Psychiatric disorders such as major depressive disorder (MDD) are complex diseases where negative stressors increase the likelihood of its onset through epigenetic changes, such as DNA methylation (DNAm). Presently, disease-associated DNAm patterns of MDD have not been fully elucidated. This is in part due to the reliance of peripheral tissues such as blood, buccal cells, and saliva where it is unknown how DNAm changes from these tissues might be an accurate reflection of those changes in the brain. As such, there is an urgent need to provide a comprehensive database that would cross-compare DNAm patterns between the brain and other peripheral tissues to highlight candidate regions where disease-associated DNAm can be observed. To this end, our overall goal is to establish a comprehensive epigenomic database where DNAm patterns can be cross-compared between key brain regions (e.g., the hippocampus, amygdala, and dorsolateral prefrontal cortex), their neurons and glia components, and peripheral tissues. Our central hypothesis is that disease- associated DNAm will more likely reside in regions that vary in DNAm between different tissues.
Our specific aims will address the following questions:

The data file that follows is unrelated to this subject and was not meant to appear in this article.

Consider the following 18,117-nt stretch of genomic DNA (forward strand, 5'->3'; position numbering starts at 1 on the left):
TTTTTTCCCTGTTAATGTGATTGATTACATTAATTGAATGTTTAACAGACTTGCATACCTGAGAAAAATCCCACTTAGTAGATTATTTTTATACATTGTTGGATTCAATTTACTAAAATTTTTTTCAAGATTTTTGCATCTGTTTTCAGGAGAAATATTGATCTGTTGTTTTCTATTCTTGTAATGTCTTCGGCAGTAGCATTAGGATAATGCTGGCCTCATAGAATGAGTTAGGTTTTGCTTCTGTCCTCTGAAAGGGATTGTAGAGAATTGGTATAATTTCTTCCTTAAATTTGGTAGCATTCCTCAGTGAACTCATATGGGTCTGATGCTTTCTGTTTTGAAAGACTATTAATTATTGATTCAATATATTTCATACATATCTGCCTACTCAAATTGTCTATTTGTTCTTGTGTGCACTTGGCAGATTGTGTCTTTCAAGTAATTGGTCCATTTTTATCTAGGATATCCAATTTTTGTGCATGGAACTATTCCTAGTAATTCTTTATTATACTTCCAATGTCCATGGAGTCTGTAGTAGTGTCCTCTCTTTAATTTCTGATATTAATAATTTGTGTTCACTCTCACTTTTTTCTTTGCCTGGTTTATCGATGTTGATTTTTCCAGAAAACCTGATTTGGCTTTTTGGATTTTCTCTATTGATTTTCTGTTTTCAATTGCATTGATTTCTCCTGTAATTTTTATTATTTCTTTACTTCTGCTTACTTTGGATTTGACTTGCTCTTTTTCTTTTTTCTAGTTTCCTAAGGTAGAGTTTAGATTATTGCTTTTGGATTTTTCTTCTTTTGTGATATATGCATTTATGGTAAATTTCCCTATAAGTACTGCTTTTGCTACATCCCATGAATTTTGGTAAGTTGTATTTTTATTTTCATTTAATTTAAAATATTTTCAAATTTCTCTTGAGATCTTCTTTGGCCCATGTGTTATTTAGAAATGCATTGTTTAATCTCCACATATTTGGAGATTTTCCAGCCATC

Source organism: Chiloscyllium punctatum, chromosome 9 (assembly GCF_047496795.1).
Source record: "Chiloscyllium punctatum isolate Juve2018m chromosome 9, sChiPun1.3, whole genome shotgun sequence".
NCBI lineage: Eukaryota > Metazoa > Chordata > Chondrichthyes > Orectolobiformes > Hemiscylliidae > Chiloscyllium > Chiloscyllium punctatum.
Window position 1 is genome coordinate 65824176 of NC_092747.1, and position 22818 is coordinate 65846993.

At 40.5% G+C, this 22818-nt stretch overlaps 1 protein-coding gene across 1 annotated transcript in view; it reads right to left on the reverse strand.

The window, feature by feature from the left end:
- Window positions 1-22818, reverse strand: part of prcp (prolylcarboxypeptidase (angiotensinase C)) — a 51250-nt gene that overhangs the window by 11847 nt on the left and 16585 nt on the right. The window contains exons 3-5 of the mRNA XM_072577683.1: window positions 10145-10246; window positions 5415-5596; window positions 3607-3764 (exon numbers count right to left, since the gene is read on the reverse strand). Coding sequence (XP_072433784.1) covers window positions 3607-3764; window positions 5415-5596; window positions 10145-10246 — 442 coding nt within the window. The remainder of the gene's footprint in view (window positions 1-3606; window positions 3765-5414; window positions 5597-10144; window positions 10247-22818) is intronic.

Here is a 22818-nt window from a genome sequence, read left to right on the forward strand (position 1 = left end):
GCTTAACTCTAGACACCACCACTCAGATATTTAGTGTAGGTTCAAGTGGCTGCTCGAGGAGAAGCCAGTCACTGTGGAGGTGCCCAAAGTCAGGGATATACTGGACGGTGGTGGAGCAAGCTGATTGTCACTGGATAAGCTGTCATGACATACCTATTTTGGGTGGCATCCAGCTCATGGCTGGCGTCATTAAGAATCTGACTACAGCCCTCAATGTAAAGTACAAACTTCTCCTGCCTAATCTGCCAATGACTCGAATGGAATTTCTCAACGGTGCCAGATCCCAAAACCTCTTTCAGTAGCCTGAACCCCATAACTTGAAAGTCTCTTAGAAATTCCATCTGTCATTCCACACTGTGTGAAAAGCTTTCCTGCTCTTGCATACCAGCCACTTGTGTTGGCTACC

In Aim 1, DNAm will be evaluated at a genome-wide level and cross- compared between brain and peripheral tissues to identify regions which have varying DNAm between tissues.
In Aim 2, we will expand DNAm assessment in neuron and glia to the aforementioned key brain regions involved in MDD and compare that with peripheral tissues.
In Aim 3, disease-associated DNAm regions will be evaluated using pathology-archived brain tissues from 206 MDD cases and 206 matched controls. This is the largest post-mortem study of MDD that specifically evaluates DNAm. Disease-associated DNAm will be overlaid with tissue-specific DNAm to determine regions where MDD-associated DNAm patterns will likely to occur. This proposed study is significant as it will provide a comprehensive epigenetic database that will guide researchers to candidate regions and suitable peripheral tissues to investigate DNAm changes in MDD. Its use may also be extended to other psychiatric disorders. This proposed study is innovative as it uses fresh brain, neuron, glia and peripheral tissues from the same individual to establish an epigenome database. It also uses disease-associated DNAm identified from a large cohort of post-mortem MDD brains to identify regions that are ?hot-spots? for disease-associated methylation changes.
PUBLIC HEALTH RELEVANCE STATEMENT: Psychiatric disorders including major depressive disorder (MDD) are widespread, yet they are difficult to diagnose and treat due to a lack of available biomarkers. The discovery of biomarkers whereby those at high risk for psychiatric disorders can be identified would lead to optimized patient care, improved patient outcomes, and more efficient allocation of resources. As such, the proposed research aiming to identify epigenetic signals from brain tissue samples associated with psychiatric disorders, especially MDD, and their correlation to epigenetic signals from peripheral tissues is expected to provide a novel approach that can inform the prevention of MDD. Further, it is likely to also facilitate the development of treatments for patients who experience MDD.